Course Hero. "Alice in Wonderland Study Guide." Course Hero. 28 July 2016. Web. 3 June 2020. <https://www.coursehero.com/lit/Alice-in-Wonderland/>.
Course Hero. (2016, July 28). Alice in Wonderland Study Guide. In Course Hero. Retrieved June 3, 2020, from https://www.coursehero.com/lit/Alice-in-Wonderland/
(Course Hero, 2016)
Course Hero. "Alice in Wonderland Study Guide." July 28, 2016. Accessed June 3, 2020. https://www.coursehero.com/lit/Alice-in-Wonderland/.
Course Hero, "Alice in Wonderland Study Guide," July 28, 2016, accessed June 3, 2020, https://www.coursehero.com/lit/Alice-in-Wonderland/.
Why does the opening of Alice in Wonderland emphasize Alice's boredom and sleepiness?
Because the reader is meant to suspect from the beginning that Alice's adventures in Wonderland are a dream, the chapter's first two paragraphs allude to her growing sleepiness. However, the narrative does not state directly that she's falling asleep. There are two reasons for this: Dreamers often accept without question the strange action and logic of their dreams, especially when they fall asleep without realizing it. Throughout the novel, Alice's calm acceptance of her bizarre adventures is very much in keeping with a dreamer's perception. And because readers don't know for sure that Alice is dreaming, her behavior is more noteworthy. As a general rule, dream action in fiction is less interesting when the reader knows for certain that what is being described is a dream. If Lewis Carroll had made it obvious that Alice was asleep, the idea of her meeting the White Rabbit would not have had much dramatic impact.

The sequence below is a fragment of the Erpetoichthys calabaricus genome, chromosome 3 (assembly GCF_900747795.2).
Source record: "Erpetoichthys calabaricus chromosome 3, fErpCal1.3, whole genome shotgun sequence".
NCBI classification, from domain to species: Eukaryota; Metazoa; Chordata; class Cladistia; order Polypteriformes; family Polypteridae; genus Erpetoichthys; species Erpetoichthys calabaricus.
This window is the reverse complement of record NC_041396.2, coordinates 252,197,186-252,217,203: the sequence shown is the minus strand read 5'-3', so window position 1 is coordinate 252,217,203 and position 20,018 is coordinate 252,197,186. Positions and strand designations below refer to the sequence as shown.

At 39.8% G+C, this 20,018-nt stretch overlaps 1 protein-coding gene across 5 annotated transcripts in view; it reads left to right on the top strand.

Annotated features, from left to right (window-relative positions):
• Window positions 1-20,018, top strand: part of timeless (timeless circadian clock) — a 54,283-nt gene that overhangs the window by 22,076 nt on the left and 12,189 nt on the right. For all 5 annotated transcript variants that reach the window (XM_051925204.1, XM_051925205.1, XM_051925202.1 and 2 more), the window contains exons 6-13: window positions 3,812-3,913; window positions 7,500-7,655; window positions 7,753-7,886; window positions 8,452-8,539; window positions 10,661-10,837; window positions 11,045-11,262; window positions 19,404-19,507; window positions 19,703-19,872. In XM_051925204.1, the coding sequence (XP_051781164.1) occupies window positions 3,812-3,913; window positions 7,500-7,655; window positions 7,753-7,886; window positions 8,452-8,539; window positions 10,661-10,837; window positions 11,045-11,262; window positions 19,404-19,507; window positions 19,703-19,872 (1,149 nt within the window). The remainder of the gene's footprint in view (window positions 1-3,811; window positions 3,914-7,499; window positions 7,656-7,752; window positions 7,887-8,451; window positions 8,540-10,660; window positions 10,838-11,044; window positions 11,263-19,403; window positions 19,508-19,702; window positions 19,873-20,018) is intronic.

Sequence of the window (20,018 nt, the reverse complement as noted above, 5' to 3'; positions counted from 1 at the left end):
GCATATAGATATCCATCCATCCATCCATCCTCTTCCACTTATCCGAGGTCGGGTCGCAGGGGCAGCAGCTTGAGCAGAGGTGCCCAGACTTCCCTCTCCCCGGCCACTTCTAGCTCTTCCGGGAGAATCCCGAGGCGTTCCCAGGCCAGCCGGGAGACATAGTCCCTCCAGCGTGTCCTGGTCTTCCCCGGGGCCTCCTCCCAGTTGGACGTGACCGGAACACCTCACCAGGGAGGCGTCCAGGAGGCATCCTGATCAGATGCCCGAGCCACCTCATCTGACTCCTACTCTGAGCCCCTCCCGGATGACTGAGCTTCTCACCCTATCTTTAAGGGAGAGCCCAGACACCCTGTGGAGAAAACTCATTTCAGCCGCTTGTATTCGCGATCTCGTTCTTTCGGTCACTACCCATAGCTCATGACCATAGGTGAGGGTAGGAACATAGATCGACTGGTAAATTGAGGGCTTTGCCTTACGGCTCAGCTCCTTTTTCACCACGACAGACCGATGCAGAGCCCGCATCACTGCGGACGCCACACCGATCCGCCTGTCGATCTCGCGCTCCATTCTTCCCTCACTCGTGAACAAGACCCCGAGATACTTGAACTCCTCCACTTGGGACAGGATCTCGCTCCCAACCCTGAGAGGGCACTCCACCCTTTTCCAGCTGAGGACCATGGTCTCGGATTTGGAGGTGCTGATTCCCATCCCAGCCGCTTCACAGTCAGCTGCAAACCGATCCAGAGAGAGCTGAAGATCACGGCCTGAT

In Chapter 1 of Alice in Wonderland, Alice isn't surprised to overhear the White Rabbit talking to itself. Which of the White Rabbit's actions does surprise Alice, and why?
Alice is surprised when the White Rabbit takes out a pocket watch and looks at it, "for it flashed across her mind that she had never before seen a rabbit with either a waistcoat pocket" or a watch. Of course, Alice can't have seen a talking rabbit before this, either—but talking animals are common in children's books. Lewis Carroll means to emphasize from the beginning that Alice in Wonderland is more than just a conventional children's story. Not only do animals talk in Wonderland, they also wear clothes and worry about the same things humans do. In fact they often carry their emotional responses to the level of caricature; the White Rabbit's obsession with his lateness is a good example.